I feel that I must respond to your editorial from March 29 entitled “If no shelter, then what?” As landlords of Yellowknife’s combined Day Shelter and Sobering Centre, I can appreciate that you are in a tough position when it comes to discussing the Day Shelter’s negative impacts on its neighbours.
But as one of those impacted neighbours, I would like to request that you try harder to look for solutions rather than simply throwing your hands up and accepting what is happening right in front of us in our community.The dual-purpose facility was intended to provide a safe environment for Yellowknife’s homeless population and promises were made that this could be done without unduly impacting neighbours.
There comes a time when the parties involved need to evaluate whether those goals are being met, and if they are not, to change direction and try something else. For me, that time came when I began reviewing footage captured by the security cameras that we had no choice but to install. The situation is completely out of control, and it won’t be solved by just tweaking the current model.
YKHSS designed a facility that did not include 24-hour security and was not supposed to be negatively impacted by its proximity to a liquor store (literally forty feet away). It does not work. Rather than providing safe shelter from the elements during the day when the other local shelters are closed, the day shelter has become a seating area and gathering spot for a wild outdoor saloon in the heart of our downtown. Rather than reducing harm it is facilitating a never-ending cycle of binge drinking, public intoxication and violence.
And rather than serving our city’s homeless, it serves people both homeless and housed, local and from across the territory. How else can you explain the fact that in 2018 the City of Yellowknife counted 234 homeless adults in Yellowknife, but now there are nearly 700 unique users of the Day Shelter documented at the end of February 2019.
One thing I’m sure the day shelter has accomplished is to take a problem that was dispersed and concentrated it into one area. But this is not an accomplishment that I feel should be celebrated. It reminds me too much of the past approaches by the federal government to dealing with Indigenous people. It is self-serving and merely hides the problems associated with alcoholism and homelessness from view. And in this particular case, it has not merely hidden those problems, it has enabled and increased them.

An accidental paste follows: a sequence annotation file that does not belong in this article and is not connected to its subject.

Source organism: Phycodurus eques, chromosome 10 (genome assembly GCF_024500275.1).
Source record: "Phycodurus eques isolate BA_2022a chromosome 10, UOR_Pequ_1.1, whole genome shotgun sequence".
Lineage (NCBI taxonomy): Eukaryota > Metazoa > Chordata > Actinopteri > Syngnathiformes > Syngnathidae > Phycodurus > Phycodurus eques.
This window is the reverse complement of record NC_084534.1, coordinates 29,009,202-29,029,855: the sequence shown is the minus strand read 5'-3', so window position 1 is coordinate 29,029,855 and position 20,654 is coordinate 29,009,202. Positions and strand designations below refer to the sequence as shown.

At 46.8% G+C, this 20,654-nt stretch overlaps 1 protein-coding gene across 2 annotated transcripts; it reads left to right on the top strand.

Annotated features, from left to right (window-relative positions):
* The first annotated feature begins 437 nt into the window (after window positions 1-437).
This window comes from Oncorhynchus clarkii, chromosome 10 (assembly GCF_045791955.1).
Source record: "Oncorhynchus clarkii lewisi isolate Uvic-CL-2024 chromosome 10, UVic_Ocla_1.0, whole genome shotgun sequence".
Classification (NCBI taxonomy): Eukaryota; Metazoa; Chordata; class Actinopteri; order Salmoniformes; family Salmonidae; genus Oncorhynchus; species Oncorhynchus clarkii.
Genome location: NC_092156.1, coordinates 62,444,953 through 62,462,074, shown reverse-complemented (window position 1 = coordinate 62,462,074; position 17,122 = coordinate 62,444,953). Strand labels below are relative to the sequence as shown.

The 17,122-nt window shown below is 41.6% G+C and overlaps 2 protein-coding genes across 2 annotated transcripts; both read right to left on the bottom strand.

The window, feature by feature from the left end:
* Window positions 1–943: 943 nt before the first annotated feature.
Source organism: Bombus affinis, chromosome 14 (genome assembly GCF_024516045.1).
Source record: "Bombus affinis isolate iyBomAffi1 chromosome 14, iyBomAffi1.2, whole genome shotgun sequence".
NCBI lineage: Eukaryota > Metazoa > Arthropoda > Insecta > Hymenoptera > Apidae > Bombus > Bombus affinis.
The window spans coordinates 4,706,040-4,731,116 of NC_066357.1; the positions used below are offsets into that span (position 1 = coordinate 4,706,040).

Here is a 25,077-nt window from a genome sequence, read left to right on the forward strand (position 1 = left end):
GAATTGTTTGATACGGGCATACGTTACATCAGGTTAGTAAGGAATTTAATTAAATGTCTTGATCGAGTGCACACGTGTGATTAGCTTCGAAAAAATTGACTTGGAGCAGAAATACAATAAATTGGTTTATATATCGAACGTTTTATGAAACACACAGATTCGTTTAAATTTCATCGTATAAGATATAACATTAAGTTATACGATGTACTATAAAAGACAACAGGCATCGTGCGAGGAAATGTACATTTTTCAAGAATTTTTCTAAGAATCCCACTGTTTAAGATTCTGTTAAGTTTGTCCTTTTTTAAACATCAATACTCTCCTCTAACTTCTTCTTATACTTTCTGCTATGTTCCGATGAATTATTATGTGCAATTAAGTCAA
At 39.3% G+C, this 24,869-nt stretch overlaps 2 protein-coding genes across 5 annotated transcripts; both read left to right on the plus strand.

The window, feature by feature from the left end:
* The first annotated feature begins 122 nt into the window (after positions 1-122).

Although the day shelter side of the dual-purpose facility has gone well astray from its intended purpose, the Sobering Centre side seems to be doing somewhat better. It was intended to provide safe overnight shelter for homeless people who cannot access other shelters, usually due to excessive drinking; as far as I can tell it is doing so successfully and I completely agree that this is a necessary service.
I also agree that people should be free to leave such a facility when they choose to – they are not prisoners. But when they leave, if they find themselves in the middle of a block party the moment they leave the doors of the centre with a liquor store only forty feet away, what chance do they have of ever improving their lives? In your editorial you posed the rhetorical question “how close is too close?” There is no need for that question to be rhetorical. It just strikes me as unhelpful to leave it without an answer.
With the Ruth Inch Pool nearing the end of its useful life, and the mini-golf facility having closed down years ago, maybe that whole area needs to be considered for health services, or perhaps it should be home to a new liquor store. If not there, what about the land behind CBC? Maybe the new day shelter should be a dry shelter.
Maybe the Minister of Justice needs to be reminded that the consumption of liquor in public is still a crime in the NWT. Maybe the City should create a “good neighbour” bylaw to make sure shelters, bars and the liquor store are responsible for their patrons’ actions. Maybe Yellowknife simply can’t have a day shelter because of all the problems associated with them, but can instead have extra overnight beds? These are all important parts of a conversation that does not seem to be taking place, but desperately needs to.
When I presented to city council two weeks ago, Mayor Rebecca Alty described this situation as a “wicked problem.” I absolutely agree. But the way to solve wicked problems is not to simply throw our hands up and walk away and accept the situation in our downtown as something we should all turn a blind eye too, as your editorial seems to suggest.
It is to collectively roll up our sleeves and get to work on finding innovative solutions. The challenges that we face in our community as it relates to our most vulnerable population does have roots deeper than we can imagine and I hope that the GNWT “powers that be” will come to the table with the degree of seriousness that this situation calls for.